In the section below, we will go over a few of the ‘common rules’ that the general population of writers agree on.
We learned earlier that there really are no black and white rules when it comes to deciding whether or not to write out numbers numerically or to spell them out phonetically.
If that were the case, and you were choosing to write out the numbers one to one hundred five (105), it would look like this: Another area where people struggle is determining the best (or most commonly accepted) way to write out dates and years.
There are multiple reasons for this; first, the format that people use when writing out the date varies from country to country.
This style allows all quantities to be expressed in a similar manner.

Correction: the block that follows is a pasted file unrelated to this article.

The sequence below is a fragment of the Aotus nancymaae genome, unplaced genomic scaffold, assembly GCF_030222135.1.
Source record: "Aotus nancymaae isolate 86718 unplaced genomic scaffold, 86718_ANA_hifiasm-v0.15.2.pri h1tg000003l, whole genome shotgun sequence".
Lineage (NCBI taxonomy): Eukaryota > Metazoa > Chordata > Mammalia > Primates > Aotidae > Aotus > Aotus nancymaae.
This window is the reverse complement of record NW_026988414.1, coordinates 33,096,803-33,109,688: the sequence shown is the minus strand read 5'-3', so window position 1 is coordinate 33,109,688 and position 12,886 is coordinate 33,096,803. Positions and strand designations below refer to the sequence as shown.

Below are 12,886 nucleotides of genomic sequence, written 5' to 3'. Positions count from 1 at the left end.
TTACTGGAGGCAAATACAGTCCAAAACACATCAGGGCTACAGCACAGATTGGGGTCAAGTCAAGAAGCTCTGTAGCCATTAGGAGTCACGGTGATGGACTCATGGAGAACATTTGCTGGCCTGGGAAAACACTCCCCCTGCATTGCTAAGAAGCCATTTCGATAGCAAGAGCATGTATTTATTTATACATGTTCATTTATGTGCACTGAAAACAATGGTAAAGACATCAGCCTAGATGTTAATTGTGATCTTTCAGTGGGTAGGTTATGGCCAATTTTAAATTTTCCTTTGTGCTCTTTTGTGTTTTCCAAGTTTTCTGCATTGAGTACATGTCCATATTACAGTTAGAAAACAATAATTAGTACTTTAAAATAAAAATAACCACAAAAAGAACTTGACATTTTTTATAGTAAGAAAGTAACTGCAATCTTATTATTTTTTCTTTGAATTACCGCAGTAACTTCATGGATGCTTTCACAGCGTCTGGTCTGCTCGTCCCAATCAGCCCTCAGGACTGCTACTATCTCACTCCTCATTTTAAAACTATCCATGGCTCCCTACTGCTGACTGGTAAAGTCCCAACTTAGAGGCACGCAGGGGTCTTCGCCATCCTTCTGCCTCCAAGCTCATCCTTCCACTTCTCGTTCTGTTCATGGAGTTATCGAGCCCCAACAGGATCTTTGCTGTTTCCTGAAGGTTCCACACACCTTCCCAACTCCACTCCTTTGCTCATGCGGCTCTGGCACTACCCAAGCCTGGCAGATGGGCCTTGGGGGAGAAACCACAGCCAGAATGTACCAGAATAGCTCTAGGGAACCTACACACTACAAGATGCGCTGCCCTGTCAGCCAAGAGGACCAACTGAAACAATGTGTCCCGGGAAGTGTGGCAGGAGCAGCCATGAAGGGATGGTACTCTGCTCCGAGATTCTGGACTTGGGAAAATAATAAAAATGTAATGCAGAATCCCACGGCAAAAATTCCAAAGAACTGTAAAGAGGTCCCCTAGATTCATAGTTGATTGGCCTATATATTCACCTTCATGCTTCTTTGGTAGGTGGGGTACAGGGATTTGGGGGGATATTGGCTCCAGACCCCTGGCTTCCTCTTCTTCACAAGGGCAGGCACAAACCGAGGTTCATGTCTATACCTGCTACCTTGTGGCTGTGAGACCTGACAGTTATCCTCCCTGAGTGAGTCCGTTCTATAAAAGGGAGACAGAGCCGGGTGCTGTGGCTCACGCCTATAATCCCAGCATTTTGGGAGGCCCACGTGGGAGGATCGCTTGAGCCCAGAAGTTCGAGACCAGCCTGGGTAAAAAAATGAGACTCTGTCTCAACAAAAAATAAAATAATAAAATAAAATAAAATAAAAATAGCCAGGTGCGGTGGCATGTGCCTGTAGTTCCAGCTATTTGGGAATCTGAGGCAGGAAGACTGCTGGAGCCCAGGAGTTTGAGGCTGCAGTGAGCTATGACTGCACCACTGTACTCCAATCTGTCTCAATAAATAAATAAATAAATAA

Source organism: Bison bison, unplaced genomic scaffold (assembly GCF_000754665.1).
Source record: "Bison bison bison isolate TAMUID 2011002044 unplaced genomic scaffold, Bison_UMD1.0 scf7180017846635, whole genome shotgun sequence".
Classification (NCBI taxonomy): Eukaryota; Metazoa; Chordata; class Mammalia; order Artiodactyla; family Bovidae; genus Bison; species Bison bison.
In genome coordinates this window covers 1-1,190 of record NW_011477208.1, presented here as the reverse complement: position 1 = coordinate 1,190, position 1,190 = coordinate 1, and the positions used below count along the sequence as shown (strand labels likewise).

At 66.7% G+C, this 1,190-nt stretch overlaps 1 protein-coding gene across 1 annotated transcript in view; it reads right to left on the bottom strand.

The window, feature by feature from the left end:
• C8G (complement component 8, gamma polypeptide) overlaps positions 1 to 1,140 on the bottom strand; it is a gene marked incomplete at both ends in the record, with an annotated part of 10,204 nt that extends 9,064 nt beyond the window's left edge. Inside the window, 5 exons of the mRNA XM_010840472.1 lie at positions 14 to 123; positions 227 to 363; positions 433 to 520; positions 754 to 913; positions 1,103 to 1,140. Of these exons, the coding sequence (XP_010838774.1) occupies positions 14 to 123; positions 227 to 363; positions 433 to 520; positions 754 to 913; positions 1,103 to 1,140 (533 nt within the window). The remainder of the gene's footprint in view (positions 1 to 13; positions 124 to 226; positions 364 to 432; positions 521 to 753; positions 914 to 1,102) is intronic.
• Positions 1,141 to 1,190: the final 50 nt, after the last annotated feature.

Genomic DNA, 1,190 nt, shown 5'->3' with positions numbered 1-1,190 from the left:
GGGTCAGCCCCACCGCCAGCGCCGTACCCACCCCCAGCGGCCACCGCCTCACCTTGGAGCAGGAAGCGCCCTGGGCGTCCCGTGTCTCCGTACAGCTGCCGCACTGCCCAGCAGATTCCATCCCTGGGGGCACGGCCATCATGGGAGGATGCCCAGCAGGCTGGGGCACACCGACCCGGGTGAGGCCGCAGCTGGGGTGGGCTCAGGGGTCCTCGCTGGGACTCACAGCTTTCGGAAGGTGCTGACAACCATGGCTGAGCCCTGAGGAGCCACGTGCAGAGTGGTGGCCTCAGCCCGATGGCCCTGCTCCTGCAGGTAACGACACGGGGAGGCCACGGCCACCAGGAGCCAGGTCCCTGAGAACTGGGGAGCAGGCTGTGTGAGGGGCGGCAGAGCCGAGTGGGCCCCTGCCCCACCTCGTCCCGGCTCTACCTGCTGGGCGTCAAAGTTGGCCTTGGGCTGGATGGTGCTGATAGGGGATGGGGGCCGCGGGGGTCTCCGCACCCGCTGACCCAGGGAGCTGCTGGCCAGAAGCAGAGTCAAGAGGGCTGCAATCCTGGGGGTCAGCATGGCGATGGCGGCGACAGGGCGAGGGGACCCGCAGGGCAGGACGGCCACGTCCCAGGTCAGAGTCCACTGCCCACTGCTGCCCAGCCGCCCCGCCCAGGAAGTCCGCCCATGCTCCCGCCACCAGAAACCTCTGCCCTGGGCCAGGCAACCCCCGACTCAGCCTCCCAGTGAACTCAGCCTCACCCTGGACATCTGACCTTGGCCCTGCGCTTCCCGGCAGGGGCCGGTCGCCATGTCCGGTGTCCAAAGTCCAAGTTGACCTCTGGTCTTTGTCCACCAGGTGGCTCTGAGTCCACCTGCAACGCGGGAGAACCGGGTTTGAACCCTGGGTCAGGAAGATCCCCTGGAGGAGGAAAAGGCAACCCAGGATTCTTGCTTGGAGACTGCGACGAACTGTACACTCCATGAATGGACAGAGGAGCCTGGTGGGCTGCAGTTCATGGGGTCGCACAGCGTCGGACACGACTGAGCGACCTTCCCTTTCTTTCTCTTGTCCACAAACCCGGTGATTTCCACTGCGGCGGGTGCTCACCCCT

In addition, numerals have greater visual distinctiveness than words; it increases the profile of quantities in running text.The exception to this comes from those following a specific citation style (MLA or APA, for examples) in these instances, you would follow the formatting guidelines outlined in the style book.Here are a few to help you: As we learned earlier, there really is no ‘must follow rule’ when it comes to spelling out numbers phonetically, however, best practices would tell us that it is advisable to write out numbers in words when they are: Most prefer to spell out numbers phonetically only until number nine and after one million. What if you had to spell out numbers all of the time?Take the APA Style Diagnostic Quiz to test your knowledge.This week my 11-year-old daughter had an assignment on writing numbers.Second, people struggle with comma placement when it comes to writing the date.has an excellent blog article on how to best write the date.I'm guessing that my daughter's assignment included unusual number rules and examples because the textbook the teacher is using is simply out of date. To choose one that matches the work you do, check out my Recommended Books.Asides for a few standard guidelines, spelling out numbers rather than using numerals is largely a matter of personal preference. Ie: Don’t spell out numbers half of the time and use figures the other half, it becomes confusing for anyone who might be reading your work.You can refer to Part 1 and Part 2 in this series, for a quick recap.In this post, we will provide a simple rule of thumb and some exceptions for our biomedical authors.